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Hundreds of new mothers are missing out on skin-to-skin contact with newborns

NHS statistics reveal many mothers are missing out on skin-to-skin contact with newborns Picture: FIONA HANSON/PA

NHS statistics reveal many mothers are missing out on skin-to-skin contact with newborns Picture: FIONA HANSON/PA

Many mothers giving birth at hospitals in the region are missing out on important skin-to-skin bonding time with their newborns, according to NHS statistics.

NHS statistics for the region showed some newborns are missing out on skin-to-skin contact and their first breastfeed Picture: GETTY IMAGES/iSTOCKPHOTONHS statistics for the region showed some newborns are missing out on skin-to-skin contact and their first breastfeed Picture: GETTY IMAGES/iSTOCKPHOTO

Immediate skin-to-skin contact between mother and baby has “lasting benefits” for both, according to experts, including protecting babies from infection and encouraging them to breastfeed.

But a quarter of mothers – 365 in total – at Ipswich Hospital missed out on the important bonding time last year.

In 2017-18, 1,590 mothers gave birth at the hospital and Ipswich Hospital NHS Trust recorded data for 1,460 mothers, excluding those who had premature babies born before 37 weeks.

In total, 75% had skin-to-skin contact with their babies within an hour of delivery, which was below the national average of 81%.

Ipswich Hospital was below the national average for skin-to-skin contact Picture: PHIL MORLEYIpswich Hospital was below the national average for skin-to-skin contact Picture: PHIL MORLEY

At Colchester Hospital, 21% of mothers did not have skin-to-skin contact with their babies within an hour of delivery, which also fell slightly below the national average.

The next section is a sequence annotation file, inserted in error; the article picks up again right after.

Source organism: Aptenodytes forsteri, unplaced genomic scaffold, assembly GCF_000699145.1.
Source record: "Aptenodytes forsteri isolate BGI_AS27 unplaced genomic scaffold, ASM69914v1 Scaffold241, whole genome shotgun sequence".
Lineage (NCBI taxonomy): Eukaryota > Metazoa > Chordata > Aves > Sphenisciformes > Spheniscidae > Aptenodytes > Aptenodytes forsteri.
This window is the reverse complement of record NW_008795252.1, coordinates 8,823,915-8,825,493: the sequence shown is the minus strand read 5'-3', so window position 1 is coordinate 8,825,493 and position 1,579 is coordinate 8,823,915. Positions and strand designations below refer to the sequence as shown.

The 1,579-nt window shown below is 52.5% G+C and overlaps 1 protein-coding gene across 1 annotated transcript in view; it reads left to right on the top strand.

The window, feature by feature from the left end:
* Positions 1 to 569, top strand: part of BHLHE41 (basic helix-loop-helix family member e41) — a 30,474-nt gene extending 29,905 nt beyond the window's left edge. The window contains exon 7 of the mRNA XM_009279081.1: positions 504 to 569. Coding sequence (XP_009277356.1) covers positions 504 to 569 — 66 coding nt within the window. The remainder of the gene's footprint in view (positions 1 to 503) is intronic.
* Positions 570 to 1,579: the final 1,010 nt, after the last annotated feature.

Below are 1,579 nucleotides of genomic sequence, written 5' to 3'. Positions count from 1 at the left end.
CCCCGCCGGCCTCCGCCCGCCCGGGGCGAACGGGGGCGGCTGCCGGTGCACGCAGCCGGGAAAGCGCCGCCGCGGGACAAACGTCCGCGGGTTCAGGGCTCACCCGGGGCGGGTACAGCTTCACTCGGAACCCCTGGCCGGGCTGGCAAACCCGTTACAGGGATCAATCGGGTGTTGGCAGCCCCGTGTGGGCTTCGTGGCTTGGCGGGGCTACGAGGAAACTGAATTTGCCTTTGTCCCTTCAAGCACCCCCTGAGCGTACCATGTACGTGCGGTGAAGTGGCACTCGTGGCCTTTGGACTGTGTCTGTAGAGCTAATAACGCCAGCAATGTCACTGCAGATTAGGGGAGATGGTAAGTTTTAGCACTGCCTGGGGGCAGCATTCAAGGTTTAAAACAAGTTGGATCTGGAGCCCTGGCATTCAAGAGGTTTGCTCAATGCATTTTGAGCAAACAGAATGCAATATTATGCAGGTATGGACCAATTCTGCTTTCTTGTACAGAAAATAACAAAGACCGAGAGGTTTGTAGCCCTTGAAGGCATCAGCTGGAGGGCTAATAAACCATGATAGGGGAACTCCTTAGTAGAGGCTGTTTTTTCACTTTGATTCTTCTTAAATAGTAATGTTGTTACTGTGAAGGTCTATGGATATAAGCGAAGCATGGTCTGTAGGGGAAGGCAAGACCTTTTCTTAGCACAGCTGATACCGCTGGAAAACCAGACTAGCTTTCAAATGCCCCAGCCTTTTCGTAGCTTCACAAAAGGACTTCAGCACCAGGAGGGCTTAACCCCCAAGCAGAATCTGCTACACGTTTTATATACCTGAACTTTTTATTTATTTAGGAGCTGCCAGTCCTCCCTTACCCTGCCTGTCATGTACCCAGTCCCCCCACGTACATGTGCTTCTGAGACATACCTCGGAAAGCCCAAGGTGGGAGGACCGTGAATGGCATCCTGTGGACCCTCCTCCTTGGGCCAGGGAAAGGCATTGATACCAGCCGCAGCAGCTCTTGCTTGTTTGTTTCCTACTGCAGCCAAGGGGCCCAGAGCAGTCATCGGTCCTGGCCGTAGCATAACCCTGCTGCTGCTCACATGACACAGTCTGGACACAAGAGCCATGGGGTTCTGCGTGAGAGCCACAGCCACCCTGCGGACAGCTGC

The figures at West Suffolk Hospital in Bury St Edmunds for skin-to-skin contact last year were above the national average – at 84%.

The Mid-Essex Hospital Services NHS Trust was also higher than the national average, with 84% of mothers experiencing skin-to-skin contact with their babies with the first hour of delivery last year.

The Royal College of Midwives said that maternity wards should “make every possible effort for all babies to have skin-to-skin contact with their mothers within one hour of birth”.

The process involves putting the newborn baby on its mother’s bare chest and covering both with a warm blanket. This encourages the baby’s natural instinct to breastfeed.

The NHS figures also revealed the number of newborn babies who did not get a first feed of breast milk.

The first breastfeed contains colostrum, nicknamed “liquid gold” because of its numerous health benefits and protective effects.

At Colchester Hospital, 73% of babies had maternal or donor breast milk for their first feed, below the national average of 74%.

A total of 76% of babies at Ipswich Hospital had maternal or donor breast milk for their first feed, which was slightly higher than the national average.

It was a similar picture at both West Suffolk Hospital and Mid-Essex, with 76% of babies getting maternal or donor breast milk for their first feed.